The other two chief petitioners, Morse and Smith, have both publicly stated that they want to be attached to the petition in name only, and want nothing to do with day-to-day operations.

At the Jan. 16 meeting of the Education Committee, Rhoads, speaking for Altadenans for Quality Education, proposed that the committee recommend the Town Council support the petition effort only if the chief petitioners are replaced by elected community leaders.

Rhoads further proposed that if the chief petitioners were not replaced, the Education Committee should support the concept of an Altadena Unified School District as a possible option in the future, but not under the current petition effort led by Wasson.

To date, the AUSD effort is NOT formally supported by either the Town Council or its Education Committee.

According to Daniel Villanueva, LACOE CSDO secretary, a chief petitioner cannot be replaced without his or her consent. I doubt Wasson wants to go anywhere. As for Smith, it’s hard to say. In Cortney Fielding’s latest Pasadena Star-News story on AUSD, Smith essentially said it doesn’t matter whether she’s a chief petitioner or not. Morse would be the most likely candidate. In order to be replaced, an original chief petitioner would need to send a letter to Mr. Villanueva with the replacement’s name and contact information.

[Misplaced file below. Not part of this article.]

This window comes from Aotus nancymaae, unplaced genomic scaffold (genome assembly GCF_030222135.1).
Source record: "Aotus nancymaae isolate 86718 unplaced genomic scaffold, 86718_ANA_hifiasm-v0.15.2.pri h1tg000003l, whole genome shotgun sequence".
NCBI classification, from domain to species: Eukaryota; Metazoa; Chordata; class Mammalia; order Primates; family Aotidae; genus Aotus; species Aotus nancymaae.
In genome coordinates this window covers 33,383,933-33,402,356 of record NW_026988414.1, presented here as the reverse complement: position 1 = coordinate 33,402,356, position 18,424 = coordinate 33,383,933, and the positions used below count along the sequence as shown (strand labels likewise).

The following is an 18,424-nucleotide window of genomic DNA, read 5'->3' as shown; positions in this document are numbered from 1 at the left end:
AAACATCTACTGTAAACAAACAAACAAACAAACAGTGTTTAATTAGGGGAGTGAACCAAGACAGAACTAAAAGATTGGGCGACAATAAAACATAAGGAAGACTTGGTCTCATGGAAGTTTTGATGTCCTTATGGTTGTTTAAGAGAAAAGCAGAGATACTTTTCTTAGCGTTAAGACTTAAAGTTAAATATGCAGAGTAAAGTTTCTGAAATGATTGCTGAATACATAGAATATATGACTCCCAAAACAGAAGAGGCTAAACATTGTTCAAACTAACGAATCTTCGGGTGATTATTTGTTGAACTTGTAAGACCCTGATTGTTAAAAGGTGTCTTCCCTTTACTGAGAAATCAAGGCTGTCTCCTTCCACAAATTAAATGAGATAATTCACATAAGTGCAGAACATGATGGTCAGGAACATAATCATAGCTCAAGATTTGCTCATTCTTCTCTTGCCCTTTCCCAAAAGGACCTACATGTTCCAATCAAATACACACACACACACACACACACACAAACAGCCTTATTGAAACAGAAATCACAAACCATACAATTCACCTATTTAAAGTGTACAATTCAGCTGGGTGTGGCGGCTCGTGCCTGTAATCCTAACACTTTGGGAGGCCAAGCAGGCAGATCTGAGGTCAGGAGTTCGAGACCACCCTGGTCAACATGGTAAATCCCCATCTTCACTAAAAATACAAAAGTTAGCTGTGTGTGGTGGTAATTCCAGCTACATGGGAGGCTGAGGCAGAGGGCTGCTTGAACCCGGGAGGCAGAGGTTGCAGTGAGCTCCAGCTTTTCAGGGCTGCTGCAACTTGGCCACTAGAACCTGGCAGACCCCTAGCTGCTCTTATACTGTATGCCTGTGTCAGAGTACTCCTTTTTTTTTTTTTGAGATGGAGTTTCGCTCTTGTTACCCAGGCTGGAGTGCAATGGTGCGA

If the original chief petitioners aren’t replaced, chances are high that this petition will never be seen by the voters of Altadena.

In my opinion, the best thing for Altadena to do to obtain more representation in not only its school district affairs but also other aspects of community planning is to incorporate. Historically, Altadenans have resisted this idea. But I believe now, as the San Gabriel Valley continues to grow, is the time to localize power, both in the community and in our schools. Incorporation would certainly make an AUSD more feasible.

But for now, a diplomatic move from the school board and the Pasadena City Council to include the Altadena community and Town Council, such as inviting representatives from the Town Council to joint meetings between those two governmental bodies, might restore a little faith in PUSD and at the same time help build a more united community and a better school district for all the children of the foothills.